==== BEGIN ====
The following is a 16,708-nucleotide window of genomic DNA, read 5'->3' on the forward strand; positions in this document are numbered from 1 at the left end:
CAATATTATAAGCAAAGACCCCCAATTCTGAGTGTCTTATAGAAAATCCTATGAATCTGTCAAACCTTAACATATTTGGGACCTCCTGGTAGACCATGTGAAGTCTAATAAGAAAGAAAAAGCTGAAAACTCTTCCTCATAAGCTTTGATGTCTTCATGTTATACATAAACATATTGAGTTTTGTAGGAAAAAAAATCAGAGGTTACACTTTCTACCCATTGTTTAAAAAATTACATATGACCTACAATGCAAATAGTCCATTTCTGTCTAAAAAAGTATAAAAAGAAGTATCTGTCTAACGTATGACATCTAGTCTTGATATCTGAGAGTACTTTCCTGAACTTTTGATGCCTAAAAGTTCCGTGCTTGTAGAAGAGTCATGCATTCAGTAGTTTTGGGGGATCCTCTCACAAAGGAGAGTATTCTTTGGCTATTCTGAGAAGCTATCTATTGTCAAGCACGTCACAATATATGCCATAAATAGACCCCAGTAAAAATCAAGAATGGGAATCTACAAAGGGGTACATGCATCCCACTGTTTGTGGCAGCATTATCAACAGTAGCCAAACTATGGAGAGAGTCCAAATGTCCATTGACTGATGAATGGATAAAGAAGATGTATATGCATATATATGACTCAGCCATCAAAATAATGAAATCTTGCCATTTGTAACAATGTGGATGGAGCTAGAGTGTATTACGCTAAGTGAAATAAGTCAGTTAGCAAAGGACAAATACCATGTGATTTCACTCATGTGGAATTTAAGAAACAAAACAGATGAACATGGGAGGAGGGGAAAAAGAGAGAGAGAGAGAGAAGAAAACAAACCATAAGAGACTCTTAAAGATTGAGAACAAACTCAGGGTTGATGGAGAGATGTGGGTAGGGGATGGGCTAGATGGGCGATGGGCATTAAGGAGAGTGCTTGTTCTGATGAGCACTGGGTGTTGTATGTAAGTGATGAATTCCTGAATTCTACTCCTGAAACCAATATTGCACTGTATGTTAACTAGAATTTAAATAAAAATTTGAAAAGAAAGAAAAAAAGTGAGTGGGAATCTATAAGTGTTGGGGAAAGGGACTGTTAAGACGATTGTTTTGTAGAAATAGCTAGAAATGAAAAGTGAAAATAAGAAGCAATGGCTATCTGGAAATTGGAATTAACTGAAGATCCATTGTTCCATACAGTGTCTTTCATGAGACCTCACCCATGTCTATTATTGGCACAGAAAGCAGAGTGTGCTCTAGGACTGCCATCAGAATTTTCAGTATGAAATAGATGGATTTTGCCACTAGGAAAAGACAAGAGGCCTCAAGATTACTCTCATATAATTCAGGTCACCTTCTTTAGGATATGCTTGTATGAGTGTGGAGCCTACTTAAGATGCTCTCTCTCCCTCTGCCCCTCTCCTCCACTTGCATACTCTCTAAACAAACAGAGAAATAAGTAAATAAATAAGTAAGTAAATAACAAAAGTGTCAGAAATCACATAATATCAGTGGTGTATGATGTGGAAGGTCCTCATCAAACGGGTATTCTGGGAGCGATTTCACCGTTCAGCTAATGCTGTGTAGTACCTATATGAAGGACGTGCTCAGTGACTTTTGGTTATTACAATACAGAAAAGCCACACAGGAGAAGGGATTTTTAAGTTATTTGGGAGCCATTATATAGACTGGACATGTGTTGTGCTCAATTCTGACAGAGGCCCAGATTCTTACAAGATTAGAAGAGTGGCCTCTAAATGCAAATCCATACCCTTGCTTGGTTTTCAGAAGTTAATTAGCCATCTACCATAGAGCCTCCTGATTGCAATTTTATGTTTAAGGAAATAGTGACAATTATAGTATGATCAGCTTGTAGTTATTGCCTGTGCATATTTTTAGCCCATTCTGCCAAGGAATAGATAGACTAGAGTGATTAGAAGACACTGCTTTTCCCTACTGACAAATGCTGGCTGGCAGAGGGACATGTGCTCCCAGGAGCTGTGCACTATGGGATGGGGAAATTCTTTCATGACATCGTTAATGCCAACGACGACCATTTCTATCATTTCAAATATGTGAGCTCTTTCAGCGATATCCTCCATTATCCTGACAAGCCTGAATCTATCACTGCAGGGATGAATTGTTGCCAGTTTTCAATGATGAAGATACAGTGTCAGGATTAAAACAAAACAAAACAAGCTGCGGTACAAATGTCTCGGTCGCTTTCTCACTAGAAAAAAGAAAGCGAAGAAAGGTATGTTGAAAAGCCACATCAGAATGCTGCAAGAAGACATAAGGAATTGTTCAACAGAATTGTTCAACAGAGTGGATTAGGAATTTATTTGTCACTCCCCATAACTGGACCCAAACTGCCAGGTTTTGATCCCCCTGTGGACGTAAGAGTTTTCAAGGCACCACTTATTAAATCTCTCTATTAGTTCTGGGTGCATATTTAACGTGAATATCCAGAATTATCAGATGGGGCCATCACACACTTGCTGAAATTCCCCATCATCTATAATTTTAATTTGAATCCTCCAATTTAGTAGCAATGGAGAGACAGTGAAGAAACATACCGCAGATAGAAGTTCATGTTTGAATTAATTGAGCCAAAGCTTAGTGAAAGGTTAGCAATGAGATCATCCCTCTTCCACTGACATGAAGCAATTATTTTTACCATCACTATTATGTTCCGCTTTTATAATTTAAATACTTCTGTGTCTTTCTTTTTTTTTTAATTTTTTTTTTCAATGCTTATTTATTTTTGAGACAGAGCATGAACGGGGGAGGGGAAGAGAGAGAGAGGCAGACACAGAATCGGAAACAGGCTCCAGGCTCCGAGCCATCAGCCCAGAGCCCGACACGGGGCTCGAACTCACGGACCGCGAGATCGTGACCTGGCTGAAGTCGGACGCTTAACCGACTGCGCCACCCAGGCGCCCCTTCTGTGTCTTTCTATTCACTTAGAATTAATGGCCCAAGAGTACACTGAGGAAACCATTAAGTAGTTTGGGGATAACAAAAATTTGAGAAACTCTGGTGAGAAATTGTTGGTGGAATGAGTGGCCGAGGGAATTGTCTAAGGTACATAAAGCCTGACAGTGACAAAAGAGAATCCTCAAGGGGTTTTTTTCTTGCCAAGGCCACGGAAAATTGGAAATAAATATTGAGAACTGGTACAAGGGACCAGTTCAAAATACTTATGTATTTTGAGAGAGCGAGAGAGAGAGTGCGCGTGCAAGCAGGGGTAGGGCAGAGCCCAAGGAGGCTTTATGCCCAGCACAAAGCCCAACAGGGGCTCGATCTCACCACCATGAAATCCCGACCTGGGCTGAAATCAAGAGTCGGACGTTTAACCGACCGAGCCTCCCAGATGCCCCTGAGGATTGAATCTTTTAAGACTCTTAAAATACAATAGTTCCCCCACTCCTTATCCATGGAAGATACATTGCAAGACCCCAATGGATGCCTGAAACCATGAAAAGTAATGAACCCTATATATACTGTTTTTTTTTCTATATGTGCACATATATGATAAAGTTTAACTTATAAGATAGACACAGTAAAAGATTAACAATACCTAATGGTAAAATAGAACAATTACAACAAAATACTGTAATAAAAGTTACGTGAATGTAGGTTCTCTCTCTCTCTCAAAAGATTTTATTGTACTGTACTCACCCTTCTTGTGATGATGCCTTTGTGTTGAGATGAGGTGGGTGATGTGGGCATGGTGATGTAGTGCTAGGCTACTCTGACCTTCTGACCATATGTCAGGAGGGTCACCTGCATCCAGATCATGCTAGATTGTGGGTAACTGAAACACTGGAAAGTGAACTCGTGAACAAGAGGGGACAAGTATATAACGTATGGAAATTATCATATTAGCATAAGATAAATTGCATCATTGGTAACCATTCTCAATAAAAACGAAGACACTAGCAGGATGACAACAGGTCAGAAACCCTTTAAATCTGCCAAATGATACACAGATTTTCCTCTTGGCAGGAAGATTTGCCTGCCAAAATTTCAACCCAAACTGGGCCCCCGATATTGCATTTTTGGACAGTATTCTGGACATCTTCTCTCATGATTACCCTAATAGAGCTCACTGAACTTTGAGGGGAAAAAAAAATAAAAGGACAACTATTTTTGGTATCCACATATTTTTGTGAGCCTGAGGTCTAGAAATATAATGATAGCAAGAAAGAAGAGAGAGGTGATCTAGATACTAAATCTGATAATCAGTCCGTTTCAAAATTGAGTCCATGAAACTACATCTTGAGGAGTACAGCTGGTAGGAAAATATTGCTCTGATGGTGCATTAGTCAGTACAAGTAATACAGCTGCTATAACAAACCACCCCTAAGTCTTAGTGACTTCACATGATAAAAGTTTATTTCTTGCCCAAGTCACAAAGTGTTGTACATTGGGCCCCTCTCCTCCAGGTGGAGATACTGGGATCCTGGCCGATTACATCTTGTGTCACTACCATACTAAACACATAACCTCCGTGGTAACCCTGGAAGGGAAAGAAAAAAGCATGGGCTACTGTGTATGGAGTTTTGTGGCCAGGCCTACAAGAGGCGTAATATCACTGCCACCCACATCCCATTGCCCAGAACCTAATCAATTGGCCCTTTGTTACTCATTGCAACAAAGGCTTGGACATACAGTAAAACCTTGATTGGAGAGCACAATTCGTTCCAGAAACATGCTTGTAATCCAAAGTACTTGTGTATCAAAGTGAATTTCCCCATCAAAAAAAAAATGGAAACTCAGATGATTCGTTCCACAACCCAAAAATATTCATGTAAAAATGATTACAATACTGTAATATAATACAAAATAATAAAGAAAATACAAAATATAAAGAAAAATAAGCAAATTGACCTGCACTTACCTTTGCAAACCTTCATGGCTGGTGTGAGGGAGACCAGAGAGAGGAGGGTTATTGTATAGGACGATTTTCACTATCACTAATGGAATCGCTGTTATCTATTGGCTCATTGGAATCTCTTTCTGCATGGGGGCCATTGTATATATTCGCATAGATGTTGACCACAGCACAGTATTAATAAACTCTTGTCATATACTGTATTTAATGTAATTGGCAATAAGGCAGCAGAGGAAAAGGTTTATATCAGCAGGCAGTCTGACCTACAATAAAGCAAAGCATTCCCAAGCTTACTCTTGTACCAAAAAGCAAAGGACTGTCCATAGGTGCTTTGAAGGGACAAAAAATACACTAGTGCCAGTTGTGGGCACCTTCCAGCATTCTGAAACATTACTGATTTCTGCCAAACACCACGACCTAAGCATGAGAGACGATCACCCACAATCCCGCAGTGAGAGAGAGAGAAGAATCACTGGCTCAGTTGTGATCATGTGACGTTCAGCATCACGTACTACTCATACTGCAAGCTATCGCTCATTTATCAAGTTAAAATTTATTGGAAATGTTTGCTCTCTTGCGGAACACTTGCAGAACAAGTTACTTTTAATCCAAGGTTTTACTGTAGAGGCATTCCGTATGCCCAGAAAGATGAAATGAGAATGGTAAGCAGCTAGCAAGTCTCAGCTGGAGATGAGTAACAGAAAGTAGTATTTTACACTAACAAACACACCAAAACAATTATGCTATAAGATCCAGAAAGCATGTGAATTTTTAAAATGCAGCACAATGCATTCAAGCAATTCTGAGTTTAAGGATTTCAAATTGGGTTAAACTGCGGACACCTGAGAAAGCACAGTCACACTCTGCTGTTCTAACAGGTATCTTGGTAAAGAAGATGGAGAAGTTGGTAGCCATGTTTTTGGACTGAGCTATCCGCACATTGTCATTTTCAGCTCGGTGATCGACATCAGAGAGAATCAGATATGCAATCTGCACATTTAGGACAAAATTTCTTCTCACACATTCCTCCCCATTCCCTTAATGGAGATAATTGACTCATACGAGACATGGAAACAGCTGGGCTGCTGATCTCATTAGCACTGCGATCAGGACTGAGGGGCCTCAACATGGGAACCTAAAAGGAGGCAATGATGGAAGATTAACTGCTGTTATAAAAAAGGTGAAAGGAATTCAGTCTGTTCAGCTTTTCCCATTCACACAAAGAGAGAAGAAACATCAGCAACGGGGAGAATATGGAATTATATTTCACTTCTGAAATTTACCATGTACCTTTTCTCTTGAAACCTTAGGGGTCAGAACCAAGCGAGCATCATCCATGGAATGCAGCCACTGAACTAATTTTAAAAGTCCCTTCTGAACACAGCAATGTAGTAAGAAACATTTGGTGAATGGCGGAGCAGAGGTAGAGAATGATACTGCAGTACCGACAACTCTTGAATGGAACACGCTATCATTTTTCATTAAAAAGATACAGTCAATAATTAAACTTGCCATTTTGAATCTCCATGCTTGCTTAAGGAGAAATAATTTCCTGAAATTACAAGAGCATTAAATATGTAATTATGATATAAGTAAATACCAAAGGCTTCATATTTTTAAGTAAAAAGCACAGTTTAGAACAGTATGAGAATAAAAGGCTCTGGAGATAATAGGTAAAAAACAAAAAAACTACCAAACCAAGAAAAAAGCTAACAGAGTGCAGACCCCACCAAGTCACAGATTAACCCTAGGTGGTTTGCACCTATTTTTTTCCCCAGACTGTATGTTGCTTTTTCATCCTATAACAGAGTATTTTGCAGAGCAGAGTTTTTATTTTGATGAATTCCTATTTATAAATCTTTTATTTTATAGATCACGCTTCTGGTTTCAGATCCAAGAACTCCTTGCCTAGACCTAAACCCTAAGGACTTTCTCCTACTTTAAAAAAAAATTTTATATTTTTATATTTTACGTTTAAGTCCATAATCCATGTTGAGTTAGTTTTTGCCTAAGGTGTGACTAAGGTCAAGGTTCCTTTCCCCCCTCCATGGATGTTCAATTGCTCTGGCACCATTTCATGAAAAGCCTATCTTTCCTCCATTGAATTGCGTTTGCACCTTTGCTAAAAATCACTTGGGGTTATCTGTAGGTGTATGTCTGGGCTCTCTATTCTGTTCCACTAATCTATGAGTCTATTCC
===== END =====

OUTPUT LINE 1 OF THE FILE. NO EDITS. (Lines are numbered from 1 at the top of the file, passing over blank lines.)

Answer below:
The following is a 16,708-nucleotide window of genomic DNA, read 5'->3' on the forward strand; positions in this document are numbered from 1 at the left end: